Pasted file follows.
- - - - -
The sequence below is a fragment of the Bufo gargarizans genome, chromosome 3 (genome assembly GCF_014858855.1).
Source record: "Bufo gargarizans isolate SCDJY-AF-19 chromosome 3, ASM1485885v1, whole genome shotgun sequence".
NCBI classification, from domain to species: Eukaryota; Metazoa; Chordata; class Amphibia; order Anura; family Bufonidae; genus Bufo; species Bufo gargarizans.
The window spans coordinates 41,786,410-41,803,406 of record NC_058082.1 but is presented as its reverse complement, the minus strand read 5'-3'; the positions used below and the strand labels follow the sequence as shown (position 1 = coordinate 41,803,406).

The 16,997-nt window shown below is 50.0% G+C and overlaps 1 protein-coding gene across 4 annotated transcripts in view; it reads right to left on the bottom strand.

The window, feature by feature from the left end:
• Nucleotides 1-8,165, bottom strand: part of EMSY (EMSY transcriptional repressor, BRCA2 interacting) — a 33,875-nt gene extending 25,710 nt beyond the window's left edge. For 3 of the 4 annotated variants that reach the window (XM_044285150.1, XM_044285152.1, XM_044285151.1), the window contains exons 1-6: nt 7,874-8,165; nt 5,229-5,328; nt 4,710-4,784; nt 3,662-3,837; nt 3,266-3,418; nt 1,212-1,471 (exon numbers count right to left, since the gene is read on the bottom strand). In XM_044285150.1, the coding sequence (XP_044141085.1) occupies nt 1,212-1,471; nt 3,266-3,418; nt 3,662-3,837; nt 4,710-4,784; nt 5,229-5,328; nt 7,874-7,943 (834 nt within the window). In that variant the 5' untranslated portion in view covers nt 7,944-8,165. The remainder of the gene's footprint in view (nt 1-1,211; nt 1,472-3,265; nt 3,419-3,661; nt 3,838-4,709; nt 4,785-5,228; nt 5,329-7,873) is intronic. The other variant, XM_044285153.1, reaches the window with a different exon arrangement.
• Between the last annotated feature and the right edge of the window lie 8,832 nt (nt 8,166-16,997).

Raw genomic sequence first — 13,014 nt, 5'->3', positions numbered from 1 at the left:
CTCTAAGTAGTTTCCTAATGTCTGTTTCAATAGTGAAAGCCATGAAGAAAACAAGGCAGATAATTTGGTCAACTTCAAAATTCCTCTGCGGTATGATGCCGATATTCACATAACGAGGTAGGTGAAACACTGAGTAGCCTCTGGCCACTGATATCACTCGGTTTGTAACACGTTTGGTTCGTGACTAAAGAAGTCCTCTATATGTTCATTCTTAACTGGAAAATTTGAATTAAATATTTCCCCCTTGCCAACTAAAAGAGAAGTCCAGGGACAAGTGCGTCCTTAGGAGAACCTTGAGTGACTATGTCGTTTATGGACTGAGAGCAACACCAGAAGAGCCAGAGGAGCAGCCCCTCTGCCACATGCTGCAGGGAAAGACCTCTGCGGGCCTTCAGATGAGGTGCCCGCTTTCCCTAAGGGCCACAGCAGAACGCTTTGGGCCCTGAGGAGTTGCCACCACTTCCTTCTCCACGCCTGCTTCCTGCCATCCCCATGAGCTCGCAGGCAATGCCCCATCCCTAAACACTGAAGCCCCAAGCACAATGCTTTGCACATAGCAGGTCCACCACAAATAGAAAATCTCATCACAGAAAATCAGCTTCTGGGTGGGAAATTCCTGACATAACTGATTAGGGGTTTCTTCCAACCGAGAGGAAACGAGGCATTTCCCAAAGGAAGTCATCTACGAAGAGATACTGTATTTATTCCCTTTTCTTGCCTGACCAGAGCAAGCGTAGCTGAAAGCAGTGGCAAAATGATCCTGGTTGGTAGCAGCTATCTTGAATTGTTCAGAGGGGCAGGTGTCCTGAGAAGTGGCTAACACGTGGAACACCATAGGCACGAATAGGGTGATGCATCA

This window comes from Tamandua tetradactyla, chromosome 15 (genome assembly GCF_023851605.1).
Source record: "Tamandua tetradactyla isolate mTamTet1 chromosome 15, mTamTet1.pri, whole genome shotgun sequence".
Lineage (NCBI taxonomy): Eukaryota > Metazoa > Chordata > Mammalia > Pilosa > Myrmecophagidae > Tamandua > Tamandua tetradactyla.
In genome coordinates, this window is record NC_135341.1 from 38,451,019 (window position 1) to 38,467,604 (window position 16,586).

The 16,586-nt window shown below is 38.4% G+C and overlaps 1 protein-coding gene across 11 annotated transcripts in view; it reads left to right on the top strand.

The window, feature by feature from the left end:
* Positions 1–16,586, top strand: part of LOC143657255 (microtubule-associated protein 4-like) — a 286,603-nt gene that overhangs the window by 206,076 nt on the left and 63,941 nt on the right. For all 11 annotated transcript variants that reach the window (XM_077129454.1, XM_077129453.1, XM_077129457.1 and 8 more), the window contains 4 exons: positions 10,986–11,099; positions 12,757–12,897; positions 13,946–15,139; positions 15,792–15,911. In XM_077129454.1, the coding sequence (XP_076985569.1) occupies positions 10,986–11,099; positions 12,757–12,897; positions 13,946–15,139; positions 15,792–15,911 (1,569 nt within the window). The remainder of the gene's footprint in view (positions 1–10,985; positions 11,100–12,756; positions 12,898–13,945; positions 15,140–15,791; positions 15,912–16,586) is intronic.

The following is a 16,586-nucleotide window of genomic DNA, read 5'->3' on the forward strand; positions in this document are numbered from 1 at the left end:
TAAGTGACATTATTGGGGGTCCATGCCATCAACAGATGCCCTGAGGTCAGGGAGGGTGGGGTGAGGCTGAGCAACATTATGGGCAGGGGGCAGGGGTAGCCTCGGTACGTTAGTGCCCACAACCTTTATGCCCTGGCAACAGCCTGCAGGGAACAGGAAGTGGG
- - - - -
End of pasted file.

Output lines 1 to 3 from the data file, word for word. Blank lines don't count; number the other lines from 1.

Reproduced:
The sequence below is a fragment of the Bufo gargarizans genome, chromosome 3 (genome assembly GCF_014858855.1).
Source record: "Bufo gargarizans isolate SCDJY-AF-19 chromosome 3, ASM1485885v1, whole genome shotgun sequence".
NCBI classification, from domain to species: Eukaryota; Metazoa; Chordata; class Amphibia; order Anura; family Bufonidae; genus Bufo; species Bufo gargarizans.